During the first week of May, delegates from across Canada and around the world will gather in Montreal, Que., for our biennial PAOC General Conference. The theme of the conference is “Vitality,” and our conversations will consider our spiritual, theological and missional vitality. Ten days later, on May 15, 2016, our churches will be celebrating Pentecost Sunday. The convergence of these two events provides an opportunity for us to examine who we are as a Spirit-empowered movement, and how to proceed together into the future God has for us.
We believe the Lord has something to say to His church. The expectation is that we have “ears to hear” what the Spirit is saying to us. His messages to the seven churches of the Revelation were specific to each church and were based on their current state of vitality in spirit, truth and mission. Where vitality was present, the Spirit affirmed it. Pergamum’s faithfulness in mission is commended: “I know where you live—where Satan has his throne. Yet you remain true to my name. You did not renounce your faith in me, not even in the days of Antipas, my faithful witness, who was put to death in your city—where Satan lives” (Revelation 2:13).
Where vitality was not evident, there was correction and a call to change. Sardis’s lack of spiritual vitality is addressed with these words: “I know your deeds; you have a reputation of being alive, but you are dead. Wake up! Strengthen what remains and is about to die, for I have found your deeds unfinished in the sight of my God. Remember, therefore, what you have received and heard; hold it fast, and repent. But if you do not wake up, I will come like a thief, and you will not know at what time I will come to you” (Revelation 3:1b-3).
Throughout my adult life, I’ve sought to be a student of our Pentecostal family. It’s my observation that our leaders and churches have consistently striven for vitality in spirit, truth and mission. At times, though, you can observe an emphasis on spiritual renewal and revival in one circle of our family of churches, while another circle is focused on broadening the outreach of the church and its connectedness to the community. Meanwhile, another group of voices appeals for a foundation of truth and theological vitality. There have been times when this diversification of emphasis has pulled hard on the fabric that holds our family together.
The biblical pattern for the local expression of the church is a vital convergence of all three areas of vitality. Some may call this balance or wholeness, but whatever label we use, we must always seek all that the Lord has for us. We must hunger and thirst for intimacy with our Lord. We must seek to have His Word living and active in every dimension of our lives. And we need the Spirit’s empowerment every day in order to live out the mission of Christ.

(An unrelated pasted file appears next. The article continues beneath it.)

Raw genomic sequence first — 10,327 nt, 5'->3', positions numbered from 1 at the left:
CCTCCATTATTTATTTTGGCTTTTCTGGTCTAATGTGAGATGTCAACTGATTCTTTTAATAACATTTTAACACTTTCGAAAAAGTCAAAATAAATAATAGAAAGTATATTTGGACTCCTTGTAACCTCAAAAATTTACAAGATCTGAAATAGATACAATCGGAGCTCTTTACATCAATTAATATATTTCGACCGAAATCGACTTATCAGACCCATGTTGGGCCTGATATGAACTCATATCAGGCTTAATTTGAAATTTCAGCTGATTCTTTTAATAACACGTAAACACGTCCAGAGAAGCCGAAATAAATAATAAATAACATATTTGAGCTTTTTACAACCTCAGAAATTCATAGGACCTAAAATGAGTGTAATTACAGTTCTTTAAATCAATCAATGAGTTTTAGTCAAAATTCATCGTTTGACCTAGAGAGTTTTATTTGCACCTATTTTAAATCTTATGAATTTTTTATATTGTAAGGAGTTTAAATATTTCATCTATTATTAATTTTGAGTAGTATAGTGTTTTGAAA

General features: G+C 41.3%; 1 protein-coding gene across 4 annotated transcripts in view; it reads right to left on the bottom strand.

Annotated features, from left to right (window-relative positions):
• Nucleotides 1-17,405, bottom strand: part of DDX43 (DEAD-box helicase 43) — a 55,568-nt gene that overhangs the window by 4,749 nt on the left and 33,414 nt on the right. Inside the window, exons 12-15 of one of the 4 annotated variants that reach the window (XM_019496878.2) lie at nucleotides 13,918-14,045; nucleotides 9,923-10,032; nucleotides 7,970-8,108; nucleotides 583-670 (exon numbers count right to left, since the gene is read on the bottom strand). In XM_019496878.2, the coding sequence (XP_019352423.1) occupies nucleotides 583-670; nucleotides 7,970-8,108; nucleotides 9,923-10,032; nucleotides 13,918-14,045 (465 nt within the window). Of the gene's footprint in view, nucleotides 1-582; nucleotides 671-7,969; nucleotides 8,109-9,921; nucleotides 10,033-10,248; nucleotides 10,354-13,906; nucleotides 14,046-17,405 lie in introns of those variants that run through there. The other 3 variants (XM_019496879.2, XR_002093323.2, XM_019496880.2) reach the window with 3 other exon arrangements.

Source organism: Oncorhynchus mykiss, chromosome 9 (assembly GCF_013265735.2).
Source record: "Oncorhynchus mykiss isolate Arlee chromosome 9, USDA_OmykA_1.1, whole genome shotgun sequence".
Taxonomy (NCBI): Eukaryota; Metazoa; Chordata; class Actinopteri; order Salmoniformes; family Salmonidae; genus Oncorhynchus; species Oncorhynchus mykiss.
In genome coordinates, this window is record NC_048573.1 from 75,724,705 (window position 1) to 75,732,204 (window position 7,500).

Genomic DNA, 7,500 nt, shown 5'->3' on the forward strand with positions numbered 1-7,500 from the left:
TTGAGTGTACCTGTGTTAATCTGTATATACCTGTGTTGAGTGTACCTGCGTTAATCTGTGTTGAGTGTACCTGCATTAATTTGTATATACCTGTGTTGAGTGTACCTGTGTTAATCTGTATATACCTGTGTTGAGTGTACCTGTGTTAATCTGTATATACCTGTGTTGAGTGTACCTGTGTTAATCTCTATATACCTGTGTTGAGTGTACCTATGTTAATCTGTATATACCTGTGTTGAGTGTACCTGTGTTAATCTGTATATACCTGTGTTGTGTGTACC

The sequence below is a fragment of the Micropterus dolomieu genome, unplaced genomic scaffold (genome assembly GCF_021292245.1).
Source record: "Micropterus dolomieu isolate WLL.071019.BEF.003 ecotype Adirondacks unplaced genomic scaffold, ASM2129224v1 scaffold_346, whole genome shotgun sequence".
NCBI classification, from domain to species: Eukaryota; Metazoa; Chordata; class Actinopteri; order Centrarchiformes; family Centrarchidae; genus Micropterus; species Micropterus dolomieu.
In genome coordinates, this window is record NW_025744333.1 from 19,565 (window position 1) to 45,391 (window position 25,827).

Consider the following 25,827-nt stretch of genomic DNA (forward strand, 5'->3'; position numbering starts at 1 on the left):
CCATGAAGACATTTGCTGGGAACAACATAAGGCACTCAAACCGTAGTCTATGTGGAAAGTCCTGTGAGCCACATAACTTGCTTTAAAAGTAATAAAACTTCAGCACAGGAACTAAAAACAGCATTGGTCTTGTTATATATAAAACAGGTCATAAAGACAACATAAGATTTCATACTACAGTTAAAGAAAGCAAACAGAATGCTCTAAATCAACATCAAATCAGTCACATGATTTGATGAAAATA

"We must have ears to hear what The Spirit is saying to the Pentecostal church in Canada."
According to our 2014 annual All Church Leadership Report (ACLR), when more than 40 per cent of our PAOC churches do not intentionally teach on the person and work of the Spirit, I hear the Spirit calling us back to our first love! We must know what it means to keep in step with the Spirit. Pentecost Sunday is a great day to respond to this call with fresh passion.
I also hear the Spirit calling us back to the Word of God. The 2013 Canadian Bible Engagement Study revealed that a minority of Christians in Canada read and engage the Scriptures on a weekly basis. When we stop reading and studying the Scriptures, theological vitality becomes a huge challenge. Instead of the mirror of God’s Word shaping our knowledge and understanding of Him, we end up creating God in our own image. That’s when theological and moral drift happens, as it did in several of the churches named in Revelation. Our response must be to actively pursue knowledge of God through His Word. That knowledge will conform us to the image of Jesus. We want to embrace this call with fresh passion.
When our lives are marked by a love for God and others, when His Word is transforming our lives, and when we are empowered by the Spirit in a naturally supernatural way, the outcome will be missional vitality. Witness of our Lord and His good news is the fruit of abiding in Jesus and His Word abiding in us.
Over the past seven years, an average of 69 per cent of our churches has reported the addition of new believers. The 2014 ACLR tells us that the number of new believers in our PAOC churches that year was roughly one for every 20 existing members. A decade ago the ratio was closer to one in ten. This is concerning. No doubt various factors are involved, but the clear reality is that a smaller percentage of our people know the joy of personally sharing the good news and seeing it transform someone’s life. The Spirit is calling us, individually and corporately, to embrace the mission of God with fresh passion—to see people reconciled to God and to one another.
We must have ears to hear what the Spirit is saying to the Pentecostal church in Canada. We want all of the above—a convergence of spiritual, theological and missional vitality—so that we will see individuals, families and communities transformed by God.
Come, Holy Spirit, at this critical time in the life of our Canadian churches. Stir in us a deep love for God and for people. Form in us the image of Christ and renew our minds with His Word. Empower our lives and our words so that many more people will know the joy of following Jesus. For this we humbly pray. Amen.
This article was written by David Wells, the general superintendent of The Pentecostal Assemblies of Canada. This article appeared in the May/June 2016 issue of testimony, the bimonthly publication of The Pentecostal Assemblies of Canada. ©2016 The Pentecostal Assemblies of Canada. Visit www.testimonymag.ca.